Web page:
I already have the T1, but don't find them very impressive or considerably better than HD650 / K701, at least not better enough to justify such a big jump in price. They're good cans, but just a bit too boring to listen to. I can see them being perfect for studio or professional use, but they just don't make me love listening to music in a way HD650's or K701's for example do.  My current amp isnt the best for T1 though...so it might be because of that.  I'm currently in a position to decide whether to keep the T1, wait a few months to save up enough money for a good amp,  or simply ditch them now and replace them for some HD700...or even HD800's.  However, the more I listen to these headphones, more my mind about hi-fi headphones in general is changing.  I'm also getting strongly pulled towards the LCD2's,  I'm starting to not care about neutrality or precision of sound that much, I want something musical, warm and pleasant to listen to for long periods of time.

post #160 of 214
Thread Starter 
Quote:
Originally Posted by derbigpr View Post

Anyone compared the T1 to the HD700?

 

What deblanc said. There are some mid-treble hotness issues with the T1, but overall the mids aren't so sucked out. The good thing is that doesn't have that very strange HD700 tonal balance. How the T1 treble affects the experience will depend upon the recording. Also, the dozen or so T1s I've heard (and three I've measured) were very inconsistent sounding. Some were a thin treble mess. The good ones sounded decent.

 

The HD800s are slightly overall brighter than the HD700, but the treble is smoother and the midrange isn't so sucked out. On a good setup, the HD800 are exceptional in certain ways. Still too bright for my tastes unless Anax 2.0 modded.

post #161 of 214

Listened briefly to the HD-700 today. Impressions: Sounds like new generation Sennheiser HD-headphones (HD-598, HD-700, HD-800) where it's brighter than older generation(HD-580, HD-600, HD-650), more soundstage, less veil. It is a good headphone, but not as good as HD-800. Imo it's like 70%-75% the potential of the HD-800. Compared to older generation where HD-600 is my favorite it is kind of hard to pick a winner. I think I would pick the HD-600 by a slight margin because it works great with so many music genres. Winner of them all is HD-800 as it excels at all parts of sound and performance imo.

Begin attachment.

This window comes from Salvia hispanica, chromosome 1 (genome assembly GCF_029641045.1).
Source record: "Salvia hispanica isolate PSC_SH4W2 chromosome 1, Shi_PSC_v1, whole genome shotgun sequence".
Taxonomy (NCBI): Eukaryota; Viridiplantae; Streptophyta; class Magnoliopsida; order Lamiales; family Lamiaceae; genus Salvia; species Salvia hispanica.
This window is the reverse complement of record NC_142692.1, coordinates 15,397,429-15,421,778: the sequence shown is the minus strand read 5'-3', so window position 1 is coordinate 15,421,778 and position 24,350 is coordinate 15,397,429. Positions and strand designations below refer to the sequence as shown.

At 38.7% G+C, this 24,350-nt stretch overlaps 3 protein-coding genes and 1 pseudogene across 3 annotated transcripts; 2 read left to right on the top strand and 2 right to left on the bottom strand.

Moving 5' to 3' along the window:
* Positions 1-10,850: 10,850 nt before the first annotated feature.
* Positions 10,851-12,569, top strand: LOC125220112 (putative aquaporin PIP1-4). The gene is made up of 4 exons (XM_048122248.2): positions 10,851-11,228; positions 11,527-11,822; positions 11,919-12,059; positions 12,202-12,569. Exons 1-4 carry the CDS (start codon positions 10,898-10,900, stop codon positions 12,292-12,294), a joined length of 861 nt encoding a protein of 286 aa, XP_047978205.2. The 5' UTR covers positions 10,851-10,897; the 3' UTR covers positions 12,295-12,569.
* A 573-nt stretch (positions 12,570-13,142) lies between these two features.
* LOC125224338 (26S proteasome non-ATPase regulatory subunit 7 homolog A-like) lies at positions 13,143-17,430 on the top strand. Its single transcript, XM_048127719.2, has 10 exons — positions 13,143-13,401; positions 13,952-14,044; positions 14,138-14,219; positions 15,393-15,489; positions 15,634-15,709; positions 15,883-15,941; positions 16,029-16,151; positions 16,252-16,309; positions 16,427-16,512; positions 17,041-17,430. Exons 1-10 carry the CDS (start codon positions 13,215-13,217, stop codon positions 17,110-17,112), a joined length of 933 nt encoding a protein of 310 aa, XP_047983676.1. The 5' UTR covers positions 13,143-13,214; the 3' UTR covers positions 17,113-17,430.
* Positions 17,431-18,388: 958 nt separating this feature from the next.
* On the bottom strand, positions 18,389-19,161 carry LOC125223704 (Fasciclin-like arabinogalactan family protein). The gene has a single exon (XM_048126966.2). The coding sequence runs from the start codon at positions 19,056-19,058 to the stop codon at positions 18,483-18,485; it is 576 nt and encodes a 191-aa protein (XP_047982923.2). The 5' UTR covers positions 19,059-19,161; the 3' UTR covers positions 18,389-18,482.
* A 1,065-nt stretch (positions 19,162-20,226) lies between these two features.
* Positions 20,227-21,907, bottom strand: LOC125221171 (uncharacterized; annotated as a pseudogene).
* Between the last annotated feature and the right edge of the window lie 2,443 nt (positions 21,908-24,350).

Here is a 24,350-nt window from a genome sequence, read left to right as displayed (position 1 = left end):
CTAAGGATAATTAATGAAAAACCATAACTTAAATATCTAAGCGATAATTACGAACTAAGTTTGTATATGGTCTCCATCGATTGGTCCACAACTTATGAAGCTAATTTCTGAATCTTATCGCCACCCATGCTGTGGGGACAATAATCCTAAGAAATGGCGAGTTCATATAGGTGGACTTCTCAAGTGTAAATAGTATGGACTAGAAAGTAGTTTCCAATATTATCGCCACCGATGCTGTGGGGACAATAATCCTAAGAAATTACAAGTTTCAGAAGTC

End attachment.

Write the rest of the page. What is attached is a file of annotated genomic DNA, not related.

post #162 of 214
Do you still have the 600 for a side by side? I found the 700 to have much more depth and low level resolution than 600. HD600's soundstage sounded small in comparison.
Reply
post #163 of 214
"People who have grown to appreciate neutrality, naturalness, smoothness, and evenness of frequency response should stay away from this headphone." - Agree 100%. The HD700 was not to my taste at all. The 5k peak, while giving an exaggerated sense of clarity and detail, created an unnatural timbre to my ears, especially for vocals. I prefer the neutral, natural, smooth sound of the HD600, despite the smaller soundstage. I personally see no reason to get the HD700 - if you're going to spend $1000+tax on a headphone, a used HD800 at the same price would make much more sense.
post #164 of 214
Quote:
Originally Posted by HiFiGuy528 View Post

Do you still have the 600 for a side by side? I found the 700 to have much more depth and low level resolution than 600. HD600's soundstage sounded small in comparison.

 

I have all of the ones I mentioned. You're right about the soundstage, but that is the way it is on 580, 600 and 650. I believe it is the angeled driver on 598, 700 and 800 that makes up some for the soundstage and also different treble presentation. I also agree about more bass detail, yet there is something about the 700 that sounds a little artificial to me and I don't find that with the HD-600 and HD-800.

post #165 of 214

I've also had the HD580 and it definitely doesn't have the sound stage that the HD700 does, but the HD580 sounded pretty natural and well balanced to me, whereas the HD700 just sounded strange. I am sure those impressions could change with more burn in of that particular HD700 and I suppose one gets used to the sound after a while. I have had trouble with tinnitus on the Grado RS1i due to its peaky nature and I feel the HD700 could give one the same problems. I was very careful of the volume I listened to on the Grado RS1i as a result of that before I eventually sold them.